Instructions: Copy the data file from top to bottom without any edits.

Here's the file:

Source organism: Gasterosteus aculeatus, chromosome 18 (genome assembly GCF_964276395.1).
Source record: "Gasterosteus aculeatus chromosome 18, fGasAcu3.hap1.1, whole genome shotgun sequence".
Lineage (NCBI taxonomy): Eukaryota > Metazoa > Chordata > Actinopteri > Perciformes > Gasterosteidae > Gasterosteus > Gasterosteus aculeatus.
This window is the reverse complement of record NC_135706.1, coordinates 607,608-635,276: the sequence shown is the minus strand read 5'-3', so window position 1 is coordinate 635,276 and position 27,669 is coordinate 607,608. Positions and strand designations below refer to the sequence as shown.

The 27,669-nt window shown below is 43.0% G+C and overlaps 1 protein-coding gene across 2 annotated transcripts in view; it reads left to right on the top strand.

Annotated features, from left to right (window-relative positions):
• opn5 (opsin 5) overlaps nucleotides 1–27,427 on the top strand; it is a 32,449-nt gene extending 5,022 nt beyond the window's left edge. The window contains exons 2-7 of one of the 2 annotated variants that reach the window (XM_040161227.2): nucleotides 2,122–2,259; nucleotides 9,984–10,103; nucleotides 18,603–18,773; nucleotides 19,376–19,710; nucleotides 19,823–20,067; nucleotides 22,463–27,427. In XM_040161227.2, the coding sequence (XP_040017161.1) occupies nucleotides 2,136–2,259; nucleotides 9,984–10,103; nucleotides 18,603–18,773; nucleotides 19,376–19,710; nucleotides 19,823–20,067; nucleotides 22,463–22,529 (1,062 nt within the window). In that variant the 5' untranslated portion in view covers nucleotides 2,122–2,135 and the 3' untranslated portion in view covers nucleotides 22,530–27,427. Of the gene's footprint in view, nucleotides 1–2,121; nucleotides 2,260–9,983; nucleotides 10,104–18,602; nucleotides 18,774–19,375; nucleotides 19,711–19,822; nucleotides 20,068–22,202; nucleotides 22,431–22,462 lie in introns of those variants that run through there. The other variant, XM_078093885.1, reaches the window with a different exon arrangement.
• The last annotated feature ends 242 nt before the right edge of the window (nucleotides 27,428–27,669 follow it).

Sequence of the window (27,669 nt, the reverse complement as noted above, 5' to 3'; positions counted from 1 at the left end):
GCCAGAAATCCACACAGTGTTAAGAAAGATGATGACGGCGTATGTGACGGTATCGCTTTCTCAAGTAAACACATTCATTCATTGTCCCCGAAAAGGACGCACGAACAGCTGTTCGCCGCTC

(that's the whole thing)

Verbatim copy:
Source organism: Gasterosteus aculeatus, chromosome 18 (genome assembly GCF_964276395.1).
Source record: "Gasterosteus aculeatus chromosome 18, fGasAcu3.hap1.1, whole genome shotgun sequence".
Lineage (NCBI taxonomy): Eukaryota > Metazoa > Chordata > Actinopteri > Perciformes > Gasterosteidae > Gasterosteus > Gasterosteus aculeatus.
This window is the reverse complement of record NC_135706.1, coordinates 607,608-635,276: the sequence shown is the minus strand read 5'-3', so window position 1 is coordinate 635,276 and position 27,669 is coordinate 607,608. Positions and strand designations below refer to the sequence as shown.

The 27,669-nt window shown below is 43.0% G+C and overlaps 1 protein-coding gene across 2 annotated transcripts in view; it reads left to right on the top strand.

Annotated features, from left to right (window-relative positions):
• opn5 (opsin 5) overlaps nucleotides 1–27,427 on the top strand; it is a 32,449-nt gene extending 5,022 nt beyond the window's left edge. The window contains exons 2-7 of one of the 2 annotated variants that reach the window (XM_040161227.2): nucleotides 2,122–2,259; nucleotides 9,984–10,103; nucleotides 18,603–18,773; nucleotides 19,376–19,710; nucleotides 19,823–20,067; nucleotides 22,463–27,427. In XM_040161227.2, the coding sequence (XP_040017161.1) occupies nucleotides 2,136–2,259; nucleotides 9,984–10,103; nucleotides 18,603–18,773; nucleotides 19,376–19,710; nucleotides 19,823–20,067; nucleotides 22,463–22,529 (1,062 nt within the window). In that variant the 5' untranslated portion in view covers nucleotides 2,122–2,135 and the 3' untranslated portion in view covers nucleotides 22,530–27,427. Of the gene's footprint in view, nucleotides 1–2,121; nucleotides 2,260–9,983; nucleotides 10,104–18,602; nucleotides 18,774–19,375; nucleotides 19,711–19,822; nucleotides 20,068–22,202; nucleotides 22,431–22,462 lie in introns of those variants that run through there. The other variant, XM_078093885.1, reaches the window with a different exon arrangement.
• The last annotated feature ends 242 nt before the right edge of the window (nucleotides 27,428–27,669 follow it).

Sequence of the window (27,669 nt, the reverse complement as noted above, 5' to 3'; positions counted from 1 at the left end):
GCCAGAAATCCACACAGTGTTAAGAAAGATGATGACGGCGTATGTGACGGTATCGCTTTCTCAAGTAAACACATTCATTCATTGTCCCCGAAAAGGACGCACGAACAGCTGTTCGCCGCTC